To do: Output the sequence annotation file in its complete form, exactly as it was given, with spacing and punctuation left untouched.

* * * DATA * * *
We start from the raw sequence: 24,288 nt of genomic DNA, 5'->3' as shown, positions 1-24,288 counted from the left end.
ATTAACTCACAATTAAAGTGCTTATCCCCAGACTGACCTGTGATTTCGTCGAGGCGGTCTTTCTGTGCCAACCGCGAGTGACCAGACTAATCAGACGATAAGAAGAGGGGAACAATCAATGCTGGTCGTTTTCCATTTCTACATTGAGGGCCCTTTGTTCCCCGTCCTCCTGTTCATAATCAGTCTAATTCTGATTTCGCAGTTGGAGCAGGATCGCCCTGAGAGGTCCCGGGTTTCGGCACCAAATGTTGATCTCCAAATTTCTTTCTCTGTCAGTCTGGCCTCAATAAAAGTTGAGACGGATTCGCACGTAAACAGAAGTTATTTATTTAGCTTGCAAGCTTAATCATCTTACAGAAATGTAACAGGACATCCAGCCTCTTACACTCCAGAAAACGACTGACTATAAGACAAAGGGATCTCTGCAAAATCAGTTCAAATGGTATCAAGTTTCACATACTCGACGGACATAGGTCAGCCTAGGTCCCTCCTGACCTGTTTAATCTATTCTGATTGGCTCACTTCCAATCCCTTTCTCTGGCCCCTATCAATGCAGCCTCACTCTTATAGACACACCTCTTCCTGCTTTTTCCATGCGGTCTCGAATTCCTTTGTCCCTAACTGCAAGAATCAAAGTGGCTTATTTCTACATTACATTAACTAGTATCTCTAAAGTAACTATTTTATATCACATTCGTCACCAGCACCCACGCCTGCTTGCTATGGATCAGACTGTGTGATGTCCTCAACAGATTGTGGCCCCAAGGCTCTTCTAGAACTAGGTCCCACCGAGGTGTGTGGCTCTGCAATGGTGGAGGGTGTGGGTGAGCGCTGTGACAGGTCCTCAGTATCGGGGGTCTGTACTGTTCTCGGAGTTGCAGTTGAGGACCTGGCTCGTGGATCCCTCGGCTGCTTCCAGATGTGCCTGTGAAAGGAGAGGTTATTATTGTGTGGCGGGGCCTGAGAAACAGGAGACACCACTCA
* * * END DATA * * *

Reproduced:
We start from the raw sequence: 24,288 nt of genomic DNA, 5'->3' as shown, positions 1-24,288 counted from the left end.
ATTAACTCACAATTAAAGTGCTTATCCCCAGACTGACCTGTGATTTCGTCGAGGCGGTCTTTCTGTGCCAACCGCGAGTGACCAGACTAATCAGACGATAAGAAGAGGGGAACAATCAATGCTGGTCGTTTTCCATTTCTACATTGAGGGCCCTTTGTTCCCCGTCCTCCTGTTCATAATCAGTCTAATTCTGATTTCGCAGTTGGAGCAGGATCGCCCTGAGAGGTCCCGGGTTTCGGCACCAAATGTTGATCTCCAAATTTCTTTCTCTGTCAGTCTGGCCTCAATAAAAGTTGAGACGGATTCGCACGTAAACAGAAGTTATTTATTTAGCTTGCAAGCTTAATCATCTTACAGAAATGTAACAGGACATCCAGCCTCTTACACTCCAGAAAACGACTGACTATAAGACAAAGGGATCTCTGCAAAATCAGTTCAAATGGTATCAAGTTTCACATACTCGACGGACATAGGTCAGCCTAGGTCCCTCCTGACCTGTTTAATCTATTCTGATTGGCTCACTTCCAATCCCTTTCTCTGGCCCCTATCAATGCAGCCTCACTCTTATAGACACACCTCTTCCTGCTTTTTCCATGCGGTCTCGAATTCCTTTGTCCCTAACTGCAAGAATCAAAGTGGCTTATTTCTACATTACATTAACTAGTATCTCTAAAGTAACTATTTTATATCACATTCGTCACCAGCACCCACGCCTGCTTGCTATGGATCAGACTGTGTGATGTCCTCAACAGATTGTGGCCCCAAGGCTCTTCTAGAACTAGGTCCCACCGAGGTGTGTGGCTCTGCAATGGTGGAGGGTGTGGGTGAGCGCTGTGACAGGTCCTCAGTATCGGGGGTCTGTACTGTTCTCGGAGTTGCAGTTGAGGACCTGGCTCGTGGATCCCTCGGCTGCTTCCAGATGTGCCTGTGAAAGGAGAGGTTATTATTGTGTGGCGGGGCCTGAGAAACAGGAGACACCACTCA